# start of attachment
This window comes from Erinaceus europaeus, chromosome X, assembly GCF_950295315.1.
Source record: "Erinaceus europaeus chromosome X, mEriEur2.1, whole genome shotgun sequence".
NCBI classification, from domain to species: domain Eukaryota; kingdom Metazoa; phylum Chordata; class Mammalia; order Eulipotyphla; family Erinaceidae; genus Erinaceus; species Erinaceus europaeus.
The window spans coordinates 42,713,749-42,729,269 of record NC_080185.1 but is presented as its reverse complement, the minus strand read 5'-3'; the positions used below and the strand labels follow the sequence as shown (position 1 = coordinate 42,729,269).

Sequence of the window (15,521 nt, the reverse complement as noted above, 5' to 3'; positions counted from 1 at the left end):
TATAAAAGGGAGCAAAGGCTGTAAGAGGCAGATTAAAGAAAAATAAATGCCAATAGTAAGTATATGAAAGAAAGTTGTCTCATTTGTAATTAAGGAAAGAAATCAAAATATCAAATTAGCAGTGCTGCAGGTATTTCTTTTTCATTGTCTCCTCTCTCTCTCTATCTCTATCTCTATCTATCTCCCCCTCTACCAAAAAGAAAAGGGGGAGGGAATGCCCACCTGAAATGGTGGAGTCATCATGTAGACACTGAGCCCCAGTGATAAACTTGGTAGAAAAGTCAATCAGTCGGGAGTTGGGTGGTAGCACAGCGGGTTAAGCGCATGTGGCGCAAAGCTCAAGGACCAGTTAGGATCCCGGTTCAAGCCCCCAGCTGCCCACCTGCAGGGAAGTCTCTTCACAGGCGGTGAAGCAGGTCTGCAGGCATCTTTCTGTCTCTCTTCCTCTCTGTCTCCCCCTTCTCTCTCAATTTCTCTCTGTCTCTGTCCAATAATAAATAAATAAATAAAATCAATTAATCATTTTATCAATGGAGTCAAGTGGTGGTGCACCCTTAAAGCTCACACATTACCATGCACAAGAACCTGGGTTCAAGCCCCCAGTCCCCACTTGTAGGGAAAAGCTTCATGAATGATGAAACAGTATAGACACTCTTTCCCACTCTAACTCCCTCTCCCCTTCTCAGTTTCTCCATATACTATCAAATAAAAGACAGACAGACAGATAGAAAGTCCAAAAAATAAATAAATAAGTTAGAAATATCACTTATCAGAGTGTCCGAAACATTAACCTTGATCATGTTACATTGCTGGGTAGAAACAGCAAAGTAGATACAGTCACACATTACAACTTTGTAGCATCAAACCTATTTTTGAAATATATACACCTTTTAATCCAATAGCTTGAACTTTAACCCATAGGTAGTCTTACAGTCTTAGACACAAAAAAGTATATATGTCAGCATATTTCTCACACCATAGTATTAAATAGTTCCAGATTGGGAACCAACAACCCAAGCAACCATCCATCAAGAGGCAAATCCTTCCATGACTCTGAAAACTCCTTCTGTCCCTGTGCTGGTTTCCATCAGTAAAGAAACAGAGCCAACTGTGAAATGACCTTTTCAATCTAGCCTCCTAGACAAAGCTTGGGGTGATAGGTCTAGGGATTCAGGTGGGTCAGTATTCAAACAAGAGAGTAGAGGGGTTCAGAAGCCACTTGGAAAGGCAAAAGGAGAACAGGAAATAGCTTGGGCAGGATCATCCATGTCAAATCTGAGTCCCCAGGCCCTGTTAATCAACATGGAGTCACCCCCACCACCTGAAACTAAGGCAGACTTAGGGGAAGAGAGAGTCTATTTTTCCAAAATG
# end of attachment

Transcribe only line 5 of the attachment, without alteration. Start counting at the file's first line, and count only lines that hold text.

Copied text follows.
Sequence of the window (15,521 nt, the reverse complement as noted above, 5' to 3'; positions counted from 1 at the left end):